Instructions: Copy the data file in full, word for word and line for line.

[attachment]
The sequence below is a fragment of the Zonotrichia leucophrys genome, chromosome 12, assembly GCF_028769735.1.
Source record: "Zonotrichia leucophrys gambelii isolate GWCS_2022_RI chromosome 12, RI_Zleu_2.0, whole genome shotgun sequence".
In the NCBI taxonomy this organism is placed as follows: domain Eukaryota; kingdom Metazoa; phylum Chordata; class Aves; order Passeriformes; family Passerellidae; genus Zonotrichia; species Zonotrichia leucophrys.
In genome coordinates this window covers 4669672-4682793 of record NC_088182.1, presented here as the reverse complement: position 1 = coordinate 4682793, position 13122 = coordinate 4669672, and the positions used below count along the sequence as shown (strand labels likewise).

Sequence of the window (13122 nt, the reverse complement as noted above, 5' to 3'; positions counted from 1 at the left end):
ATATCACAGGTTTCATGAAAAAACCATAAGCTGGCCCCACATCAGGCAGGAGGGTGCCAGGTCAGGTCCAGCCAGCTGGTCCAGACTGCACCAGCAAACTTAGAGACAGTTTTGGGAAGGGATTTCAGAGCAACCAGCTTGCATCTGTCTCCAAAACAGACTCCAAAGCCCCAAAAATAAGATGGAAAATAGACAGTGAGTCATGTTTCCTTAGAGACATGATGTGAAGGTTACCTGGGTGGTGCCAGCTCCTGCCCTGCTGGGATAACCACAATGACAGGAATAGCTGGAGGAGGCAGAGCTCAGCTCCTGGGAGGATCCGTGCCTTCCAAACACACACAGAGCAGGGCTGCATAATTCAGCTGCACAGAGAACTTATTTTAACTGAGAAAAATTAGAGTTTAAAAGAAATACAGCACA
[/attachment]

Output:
The sequence below is a fragment of the Zonotrichia leucophrys genome, chromosome 12, assembly GCF_028769735.1.
Source record: "Zonotrichia leucophrys gambelii isolate GWCS_2022_RI chromosome 12, RI_Zleu_2.0, whole genome shotgun sequence".
In the NCBI taxonomy this organism is placed as follows: domain Eukaryota; kingdom Metazoa; phylum Chordata; class Aves; order Passeriformes; family Passerellidae; genus Zonotrichia; species Zonotrichia leucophrys.
In genome coordinates this window covers 4669672-4682793 of record NC_088182.1, presented here as the reverse complement: position 1 = coordinate 4682793, position 13122 = coordinate 4669672, and the positions used below count along the sequence as shown (strand labels likewise).

Sequence of the window (13122 nt, the reverse complement as noted above, 5' to 3'; positions counted from 1 at the left end):
ATATCACAGGTTTCATGAAAAAACCATAAGCTGGCCCCACATCAGGCAGGAGGGTGCCAGGTCAGGTCCAGCCAGCTGGTCCAGACTGCACCAGCAAACTTAGAGACAGTTTTGGGAAGGGATTTCAGAGCAACCAGCTTGCATCTGTCTCCAAAACAGACTCCAAAGCCCCAAAAATAAGATGGAAAATAGACAGTGAGTCATGTTTCCTTAGAGACATGATGTGAAGGTTACCTGGGTGGTGCCAGCTCCTGCCCTGCTGGGATAACCACAATGACAGGAATAGCTGGAGGAGGCAGAGCTCAGCTCCTGGGAGGATCCGTGCCTTCCAAACACACACAGAGCAGGGCTGCATAATTCAGCTGCACAGAGAACTTATTTTAACTGAGAAAAATTAGAGTTTAAAAGAAATACAGCACA